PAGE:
Date of Award


Level of Access Assigned by Author

Campus-Only Dissertation

Degree Name

Doctor of Philosophy (PhD)


Forest Resources


G. Bruce Wiersma

Second Committee Member

Michael E. Day

Third Committee Member

Ivan J. Fernandez


Effects of chronic nitrogen (N) additions on foliar chemistry, gas exchange and forest growth of tree species were investigated at the Bear Brook Watershed in Maine (BBWM). The BBWM is a paired-watershed forest ecosystem study with one watershed, West Bear, treated since 1989 with 26.6 kg N ha-1 yr-1 applied bimonthly as ammonium sulfate ((NH4)2S04), while the other watershed, East Bear, serves as a reference. Tree species richness, forest structure, basal area, above ground biomass and leaf area index were similar between watersheds.

The (NH4)2SO4 treatment significantly increased foliar N concentrations in three species studied, sugar maple (Acer saccharum), American beech (Fagus grandifolia), and red spruce (Picea rubens). Foliar calcium (Ca) and magnesium (Mg) concentrations were significantly lower in treated American beech and red spruce. No treatment effects on foliar Ca and Mg concentrations for sugar maple were observed. Other foliar nutrient concentrations were similar between treated and reference trees.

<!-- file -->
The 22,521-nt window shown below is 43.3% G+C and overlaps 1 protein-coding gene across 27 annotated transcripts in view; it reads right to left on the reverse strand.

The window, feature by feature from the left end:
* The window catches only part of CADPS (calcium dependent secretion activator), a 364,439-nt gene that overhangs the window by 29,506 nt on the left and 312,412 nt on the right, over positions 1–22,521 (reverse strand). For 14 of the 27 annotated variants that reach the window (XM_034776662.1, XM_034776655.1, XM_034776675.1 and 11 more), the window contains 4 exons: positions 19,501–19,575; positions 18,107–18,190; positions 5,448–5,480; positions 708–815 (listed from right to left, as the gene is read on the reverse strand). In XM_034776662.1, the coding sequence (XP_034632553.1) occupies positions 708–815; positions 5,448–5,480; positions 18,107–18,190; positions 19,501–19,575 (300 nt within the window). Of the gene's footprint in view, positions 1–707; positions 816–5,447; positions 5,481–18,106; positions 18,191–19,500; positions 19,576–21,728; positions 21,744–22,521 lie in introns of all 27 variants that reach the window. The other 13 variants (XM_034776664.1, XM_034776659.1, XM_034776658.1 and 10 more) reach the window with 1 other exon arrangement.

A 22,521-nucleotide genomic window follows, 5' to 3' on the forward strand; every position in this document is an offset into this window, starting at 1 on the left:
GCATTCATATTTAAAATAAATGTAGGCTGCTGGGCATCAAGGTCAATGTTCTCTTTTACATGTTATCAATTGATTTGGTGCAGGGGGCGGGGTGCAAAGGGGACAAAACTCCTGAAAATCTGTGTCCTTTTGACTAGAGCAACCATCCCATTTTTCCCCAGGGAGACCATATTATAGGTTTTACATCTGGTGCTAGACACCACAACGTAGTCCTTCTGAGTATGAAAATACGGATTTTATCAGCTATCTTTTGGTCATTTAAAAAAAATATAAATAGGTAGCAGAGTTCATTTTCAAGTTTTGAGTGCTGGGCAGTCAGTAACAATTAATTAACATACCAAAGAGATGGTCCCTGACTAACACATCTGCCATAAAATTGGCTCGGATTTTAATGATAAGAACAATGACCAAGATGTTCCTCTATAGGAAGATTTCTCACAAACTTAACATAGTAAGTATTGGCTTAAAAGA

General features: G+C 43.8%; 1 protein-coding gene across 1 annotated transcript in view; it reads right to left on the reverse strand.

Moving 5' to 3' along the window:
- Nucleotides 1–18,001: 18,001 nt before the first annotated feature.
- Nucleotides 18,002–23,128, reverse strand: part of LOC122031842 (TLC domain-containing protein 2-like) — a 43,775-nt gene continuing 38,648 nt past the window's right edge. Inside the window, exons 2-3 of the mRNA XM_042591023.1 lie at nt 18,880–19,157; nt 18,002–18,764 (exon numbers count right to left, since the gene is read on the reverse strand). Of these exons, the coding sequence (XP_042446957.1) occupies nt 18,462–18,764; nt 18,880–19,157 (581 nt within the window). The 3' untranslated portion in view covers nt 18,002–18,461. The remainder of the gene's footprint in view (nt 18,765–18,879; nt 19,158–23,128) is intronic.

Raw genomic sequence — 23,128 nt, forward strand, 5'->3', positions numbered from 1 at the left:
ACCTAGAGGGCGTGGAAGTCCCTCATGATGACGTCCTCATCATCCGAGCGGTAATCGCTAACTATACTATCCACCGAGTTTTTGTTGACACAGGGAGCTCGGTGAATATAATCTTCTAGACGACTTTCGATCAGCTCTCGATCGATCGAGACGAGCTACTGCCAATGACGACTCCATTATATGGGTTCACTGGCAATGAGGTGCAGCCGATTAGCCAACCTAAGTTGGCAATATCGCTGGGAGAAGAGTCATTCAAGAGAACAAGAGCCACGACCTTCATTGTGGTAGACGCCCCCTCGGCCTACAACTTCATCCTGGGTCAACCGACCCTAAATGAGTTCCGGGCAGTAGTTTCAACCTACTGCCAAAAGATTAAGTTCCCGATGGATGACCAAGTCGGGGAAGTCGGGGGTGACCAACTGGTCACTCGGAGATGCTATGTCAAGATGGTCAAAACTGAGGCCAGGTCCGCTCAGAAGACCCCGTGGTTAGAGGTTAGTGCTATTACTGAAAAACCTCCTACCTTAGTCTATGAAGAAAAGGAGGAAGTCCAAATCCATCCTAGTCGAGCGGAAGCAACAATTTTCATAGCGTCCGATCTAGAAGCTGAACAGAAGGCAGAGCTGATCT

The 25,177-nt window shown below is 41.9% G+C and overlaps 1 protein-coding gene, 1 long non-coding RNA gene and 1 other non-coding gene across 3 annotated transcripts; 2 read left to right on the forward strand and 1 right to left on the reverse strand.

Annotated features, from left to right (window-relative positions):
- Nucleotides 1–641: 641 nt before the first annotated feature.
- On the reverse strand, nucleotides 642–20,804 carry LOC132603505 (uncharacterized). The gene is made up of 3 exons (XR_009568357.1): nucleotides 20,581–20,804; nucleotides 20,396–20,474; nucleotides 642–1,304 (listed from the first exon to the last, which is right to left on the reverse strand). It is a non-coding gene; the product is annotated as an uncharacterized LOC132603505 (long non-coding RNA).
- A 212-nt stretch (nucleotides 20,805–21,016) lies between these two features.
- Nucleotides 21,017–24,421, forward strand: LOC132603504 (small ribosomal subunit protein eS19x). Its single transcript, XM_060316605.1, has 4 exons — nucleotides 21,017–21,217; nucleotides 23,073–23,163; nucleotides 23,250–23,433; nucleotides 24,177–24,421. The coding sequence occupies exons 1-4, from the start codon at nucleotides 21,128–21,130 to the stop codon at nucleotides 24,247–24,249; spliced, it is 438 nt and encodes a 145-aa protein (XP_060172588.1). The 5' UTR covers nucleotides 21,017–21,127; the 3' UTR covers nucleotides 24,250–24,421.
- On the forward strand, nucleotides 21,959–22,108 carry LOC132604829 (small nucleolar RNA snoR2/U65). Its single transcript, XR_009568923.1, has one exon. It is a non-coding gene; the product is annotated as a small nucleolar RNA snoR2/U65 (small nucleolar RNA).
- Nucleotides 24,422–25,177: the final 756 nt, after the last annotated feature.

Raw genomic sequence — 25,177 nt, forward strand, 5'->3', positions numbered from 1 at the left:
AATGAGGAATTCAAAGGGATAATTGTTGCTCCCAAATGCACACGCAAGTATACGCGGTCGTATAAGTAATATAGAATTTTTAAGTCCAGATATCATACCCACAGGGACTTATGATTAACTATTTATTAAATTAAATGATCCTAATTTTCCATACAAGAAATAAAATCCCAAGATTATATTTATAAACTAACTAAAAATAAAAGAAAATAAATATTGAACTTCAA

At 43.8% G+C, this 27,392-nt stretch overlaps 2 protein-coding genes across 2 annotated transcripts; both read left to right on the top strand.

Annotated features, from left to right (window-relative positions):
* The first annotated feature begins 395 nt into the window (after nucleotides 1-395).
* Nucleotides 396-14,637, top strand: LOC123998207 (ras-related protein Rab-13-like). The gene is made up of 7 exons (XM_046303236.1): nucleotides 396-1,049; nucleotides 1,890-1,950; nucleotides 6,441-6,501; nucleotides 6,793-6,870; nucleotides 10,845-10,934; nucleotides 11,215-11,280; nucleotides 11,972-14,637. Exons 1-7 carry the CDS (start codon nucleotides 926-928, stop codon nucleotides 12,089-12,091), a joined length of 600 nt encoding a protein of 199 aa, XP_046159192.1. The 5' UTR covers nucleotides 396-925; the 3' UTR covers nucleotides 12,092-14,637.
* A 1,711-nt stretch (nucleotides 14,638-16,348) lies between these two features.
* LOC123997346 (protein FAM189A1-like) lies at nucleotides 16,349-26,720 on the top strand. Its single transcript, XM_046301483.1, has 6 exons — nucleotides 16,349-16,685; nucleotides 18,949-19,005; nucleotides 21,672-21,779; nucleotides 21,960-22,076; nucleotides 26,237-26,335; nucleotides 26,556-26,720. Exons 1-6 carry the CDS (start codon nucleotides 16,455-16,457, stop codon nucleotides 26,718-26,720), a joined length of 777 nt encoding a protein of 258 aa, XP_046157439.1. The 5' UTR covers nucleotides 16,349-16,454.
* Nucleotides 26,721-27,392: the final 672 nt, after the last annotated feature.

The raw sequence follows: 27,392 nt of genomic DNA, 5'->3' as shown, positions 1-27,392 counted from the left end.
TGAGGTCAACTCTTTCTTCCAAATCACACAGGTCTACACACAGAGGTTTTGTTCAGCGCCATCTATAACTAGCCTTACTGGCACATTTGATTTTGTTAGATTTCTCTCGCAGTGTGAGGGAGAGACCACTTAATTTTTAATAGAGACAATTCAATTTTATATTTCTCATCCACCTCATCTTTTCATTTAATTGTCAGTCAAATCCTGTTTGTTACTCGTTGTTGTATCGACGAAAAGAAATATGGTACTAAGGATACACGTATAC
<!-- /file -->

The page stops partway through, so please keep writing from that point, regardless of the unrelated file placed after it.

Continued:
Despite higher foliar N concentrations on the treated watershed, only treated sugar maple trees showed significantly higher photosynthetic rates compared to reference trees. The non-responses in photosynthesis to higher foliar N in American beech and red spruce could indicate nutrient imbalances induced by reduced foliar Ca and Mg. Elevated N deposition enhances soil Ca and Mg leaching, making these nutrients less available for plant uptake. The enhanced N availability and the ability to maintain an adequate supply of Ca and Mg to its foliage might explain the increased photosynthesis in sugar maple. In the long run, the treatment could induce forest composition changes by favoring sugar maple over American beech and red spruce.

In a separate greenhouse study, red spruce seedlings grown in organic soils were treated with N at a rate of 8.4, 34.6, 60.8 and 113.2 kg ha-1 yr-1 applied as (NH4)2SO4 or sodium nitrate (NaNO3) during one growing season. Compared to reference trees, no significant treatment effects on photosynthetic rates and foliar chemistry were observed except for foliar sodium concentrations that were higher in trees treated with NaN03.